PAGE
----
Prof Homburg has published more than sixty peer-reviewed articles and chapters on public management and information systems, and co-edited The Information Ecology of E-Government (IOS Press) and New Public Management in Europe, Adaptation and Alternatives (Palgrave MacMillan). He also authored Understanding E-Government: Information Systems in Public Administration (Routledge Taylor & Francis). Prof Homburg has been cited over 2700 times, with Hirsch index of 22 according to Google Scholar (2021).
In 2018, he was highly commended in John Stewart Prize for best paper published in Local Government Studies and in 2015, he was the nominee Erasmus University Rotterdam Education Award.
Prof Homburg teaches Democratic Innovations and Network Governance in the Johan Skytte Institute of Political Studies in the University of Tartu, and 10 BA, MA and PhD level courses in the Erasmus University Rotterdam on public management theory, methodology and public information systems. He also teaches professionals on Government and Information Society. Over the years he has supervised over 250 MA students and 10 PhD students.
12.November 2021 at 13-14 CET – Prof Rune Halvorsen (Oslo Metropolitan University) "How does digitalized social services foster or hamper social citizenship? Comparing policies to promote digital freedom among disabled people"European welfare states are undergoing unprecedented structural transformations with increasing digitization of social services. These technological transformations have the potential to relocate life chances in ways that are likely to be asymmetrical in terms of who are able to benefit from them. Some scholars claim that digital transformation entails a paradigmatic shift, leaving citizens a new and more active role via-a-vis the public sector. Others argue that focus on efficiency in service delivery makes digital government part of the established NPM-paradigm. Digitalized social services can provide better monitoring of eligibility criteria, application processes and outcomes. Digital platforms have the potential to make information about social services more available to the public and provide more cost-effective, standardised and automatized assessments of applications for services in cash and in kind. Interactive digital technologies can provide bilateral communication channels for claimants and clients of public welfare services to communicate with key decision-makers. While digitalization has potential benefits to government agencies there are also risks of exclusion and widening of social inequalities.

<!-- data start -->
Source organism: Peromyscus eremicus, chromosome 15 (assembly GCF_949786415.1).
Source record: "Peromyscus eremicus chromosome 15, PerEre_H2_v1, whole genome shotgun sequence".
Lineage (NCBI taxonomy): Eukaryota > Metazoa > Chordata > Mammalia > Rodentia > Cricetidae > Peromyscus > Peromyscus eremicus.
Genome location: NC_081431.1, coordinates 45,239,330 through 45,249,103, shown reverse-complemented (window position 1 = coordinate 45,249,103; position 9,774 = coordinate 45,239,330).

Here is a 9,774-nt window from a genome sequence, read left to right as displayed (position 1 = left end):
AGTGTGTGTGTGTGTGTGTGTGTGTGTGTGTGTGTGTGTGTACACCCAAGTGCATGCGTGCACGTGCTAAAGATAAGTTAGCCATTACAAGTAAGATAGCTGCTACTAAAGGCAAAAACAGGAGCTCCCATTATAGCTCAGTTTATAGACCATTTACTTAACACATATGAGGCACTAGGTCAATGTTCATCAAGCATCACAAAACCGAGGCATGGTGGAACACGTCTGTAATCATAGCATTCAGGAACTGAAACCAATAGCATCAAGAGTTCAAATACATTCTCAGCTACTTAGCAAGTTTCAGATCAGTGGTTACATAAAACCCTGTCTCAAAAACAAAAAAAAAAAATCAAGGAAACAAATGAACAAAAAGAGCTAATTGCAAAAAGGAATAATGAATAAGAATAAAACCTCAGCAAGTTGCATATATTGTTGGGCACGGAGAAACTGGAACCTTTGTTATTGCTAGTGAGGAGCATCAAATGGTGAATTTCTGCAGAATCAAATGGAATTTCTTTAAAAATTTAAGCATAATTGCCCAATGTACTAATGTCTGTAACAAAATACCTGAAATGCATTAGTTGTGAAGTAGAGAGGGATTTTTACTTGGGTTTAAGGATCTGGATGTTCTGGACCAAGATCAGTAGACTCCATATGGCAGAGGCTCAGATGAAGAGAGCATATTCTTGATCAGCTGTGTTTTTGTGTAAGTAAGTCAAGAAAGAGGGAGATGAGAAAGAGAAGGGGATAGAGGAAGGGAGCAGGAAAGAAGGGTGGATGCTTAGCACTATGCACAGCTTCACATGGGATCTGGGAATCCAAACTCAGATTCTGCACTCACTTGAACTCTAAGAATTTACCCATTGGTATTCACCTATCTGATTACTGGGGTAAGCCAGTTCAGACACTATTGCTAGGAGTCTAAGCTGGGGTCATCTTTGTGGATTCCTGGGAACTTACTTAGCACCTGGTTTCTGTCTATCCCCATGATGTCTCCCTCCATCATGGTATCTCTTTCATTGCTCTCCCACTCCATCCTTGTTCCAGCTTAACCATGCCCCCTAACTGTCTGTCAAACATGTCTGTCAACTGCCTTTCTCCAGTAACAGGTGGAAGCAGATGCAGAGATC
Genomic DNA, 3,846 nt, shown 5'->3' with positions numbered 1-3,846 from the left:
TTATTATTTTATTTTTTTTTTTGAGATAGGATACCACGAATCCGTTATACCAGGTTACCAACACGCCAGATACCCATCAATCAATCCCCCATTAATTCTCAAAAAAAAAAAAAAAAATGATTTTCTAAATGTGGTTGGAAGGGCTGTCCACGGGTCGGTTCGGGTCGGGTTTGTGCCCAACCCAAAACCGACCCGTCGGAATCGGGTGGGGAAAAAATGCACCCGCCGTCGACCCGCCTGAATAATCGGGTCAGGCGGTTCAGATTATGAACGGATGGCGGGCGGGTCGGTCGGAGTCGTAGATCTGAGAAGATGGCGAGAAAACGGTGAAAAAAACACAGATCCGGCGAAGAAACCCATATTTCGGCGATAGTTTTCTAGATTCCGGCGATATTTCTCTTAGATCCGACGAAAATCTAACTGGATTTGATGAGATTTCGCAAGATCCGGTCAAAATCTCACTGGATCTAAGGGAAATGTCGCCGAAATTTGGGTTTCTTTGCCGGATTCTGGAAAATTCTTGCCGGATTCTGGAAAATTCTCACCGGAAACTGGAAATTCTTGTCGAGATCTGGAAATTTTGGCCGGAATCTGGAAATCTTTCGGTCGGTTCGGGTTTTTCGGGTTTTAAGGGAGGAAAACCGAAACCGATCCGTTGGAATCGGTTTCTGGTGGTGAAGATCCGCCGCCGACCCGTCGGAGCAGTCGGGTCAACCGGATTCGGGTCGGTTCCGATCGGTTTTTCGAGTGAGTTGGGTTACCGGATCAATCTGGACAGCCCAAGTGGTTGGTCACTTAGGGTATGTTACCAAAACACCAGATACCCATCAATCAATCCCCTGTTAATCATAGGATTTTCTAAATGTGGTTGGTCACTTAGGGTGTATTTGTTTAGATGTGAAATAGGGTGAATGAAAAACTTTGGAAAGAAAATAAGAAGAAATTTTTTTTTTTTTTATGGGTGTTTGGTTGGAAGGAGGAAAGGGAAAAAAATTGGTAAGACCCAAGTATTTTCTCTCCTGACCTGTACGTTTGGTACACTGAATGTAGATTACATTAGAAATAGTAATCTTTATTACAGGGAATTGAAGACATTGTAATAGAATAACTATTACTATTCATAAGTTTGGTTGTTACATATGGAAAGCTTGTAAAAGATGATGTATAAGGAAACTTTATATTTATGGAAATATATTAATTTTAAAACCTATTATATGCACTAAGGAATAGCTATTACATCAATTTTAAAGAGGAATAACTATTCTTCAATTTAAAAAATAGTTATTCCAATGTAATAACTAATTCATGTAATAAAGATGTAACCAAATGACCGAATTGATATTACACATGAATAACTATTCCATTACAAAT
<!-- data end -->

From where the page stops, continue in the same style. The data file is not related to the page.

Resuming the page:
Persons with disabilities have often not benefited from innovation in and the use of digitalized services. In this presentation Rune Halvorsen outlines a framework to compare digital inclusion policies for the disabled people in European welfare states and the EU.
BIO: Rune Halvorsen, Dr.polit. in Sociology, is Professor of Social Policy and Program Director for the MA programme in International Social Welfare and Health Policy at Oslo Metropolitan University.
Halvorsen’s central concern is to contribute new knowledge for the future social Europe. His main interests are European and comparative welfare policy, social citizenship, citizenship movements and voice in the welfare state. Recent research projects have focused on Active Citizenship, poverty, disability, youth transitions and theorisation of structure/agency dynamics in the welfare state.
From 2019, he is a board member of the Nordic ESPAnet – Network for European Social Policy Analysis and a council member at the Nordic Centre, Fudan University, Shanghai. In the past, he has served on several national and international funding and peer review panels, including for the Research Council of Norway, the Research Foundation – Flanders, Belgium, the Swedish Council for Working Life and Social Research, the European Union Ambient Assisted Living programme, Policy Press, and Luxembourg National Research Fund.
10.December 2021 at 11-12 CET – Dan Bogdanov (Cybernetica) "Privacy and security technologies for data-driven policymaking"
In the data-driven world, policy-makers have to deal with anticipation, planning, monitoring, and evaluation of policies (read eg. "The OECD Digital Government Policy Framework" for more). To prepare data for the decision-making, they have to combine and aggregate data from several data sources to the government data warehouse or data lake. In this process, they have to have compliance with privacy regulations and not to scare off the citizens.